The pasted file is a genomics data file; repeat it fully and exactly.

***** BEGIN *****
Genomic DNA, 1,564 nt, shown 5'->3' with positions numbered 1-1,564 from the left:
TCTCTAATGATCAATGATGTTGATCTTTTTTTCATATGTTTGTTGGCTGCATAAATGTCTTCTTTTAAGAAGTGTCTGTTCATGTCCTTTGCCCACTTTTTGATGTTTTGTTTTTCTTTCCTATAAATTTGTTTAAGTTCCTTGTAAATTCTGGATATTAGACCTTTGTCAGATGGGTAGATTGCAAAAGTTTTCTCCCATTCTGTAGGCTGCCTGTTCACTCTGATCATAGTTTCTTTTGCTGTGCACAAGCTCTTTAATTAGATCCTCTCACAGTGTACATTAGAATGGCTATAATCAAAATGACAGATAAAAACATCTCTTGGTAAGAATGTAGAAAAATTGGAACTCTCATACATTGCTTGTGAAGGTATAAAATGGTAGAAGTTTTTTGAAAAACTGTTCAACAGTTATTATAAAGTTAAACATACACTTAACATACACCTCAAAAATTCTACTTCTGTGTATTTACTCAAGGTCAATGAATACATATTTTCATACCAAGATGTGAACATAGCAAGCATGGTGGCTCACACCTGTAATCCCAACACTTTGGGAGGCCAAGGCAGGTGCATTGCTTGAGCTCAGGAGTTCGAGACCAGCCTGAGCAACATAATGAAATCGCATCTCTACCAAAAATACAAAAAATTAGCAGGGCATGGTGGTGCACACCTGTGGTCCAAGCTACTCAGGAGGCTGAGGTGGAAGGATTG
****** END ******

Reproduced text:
Genomic DNA, 1,564 nt, shown 5'->3' with positions numbered 1-1,564 from the left:
TCTCTAATGATCAATGATGTTGATCTTTTTTTCATATGTTTGTTGGCTGCATAAATGTCTTCTTTTAAGAAGTGTCTGTTCATGTCCTTTGCCCACTTTTTGATGTTTTGTTTTTCTTTCCTATAAATTTGTTTAAGTTCCTTGTAAATTCTGGATATTAGACCTTTGTCAGATGGGTAGATTGCAAAAGTTTTCTCCCATTCTGTAGGCTGCCTGTTCACTCTGATCATAGTTTCTTTTGCTGTGCACAAGCTCTTTAATTAGATCCTCTCACAGTGTACATTAGAATGGCTATAATCAAAATGACAGATAAAAACATCTCTTGGTAAGAATGTAGAAAAATTGGAACTCTCATACATTGCTTGTGAAGGTATAAAATGGTAGAAGTTTTTTGAAAAACTGTTCAACAGTTATTATAAAGTTAAACATACACTTAACATACACCTCAAAAATTCTACTTCTGTGTATTTACTCAAGGTCAATGAATACATATTTTCATACCAAGATGTGAACATAGCAAGCATGGTGGCTCACACCTGTAATCCCAACACTTTGGGAGGCCAAGGCAGGTGCATTGCTTGAGCTCAGGAGTTCGAGACCAGCCTGAGCAACATAATGAAATCGCATCTCTACCAAAAATACAAAAAATTAGCAGGGCATGGTGGTGCACACCTGTGGTCCAAGCTACTCAGGAGGCTGAGGTGGAAGGATTG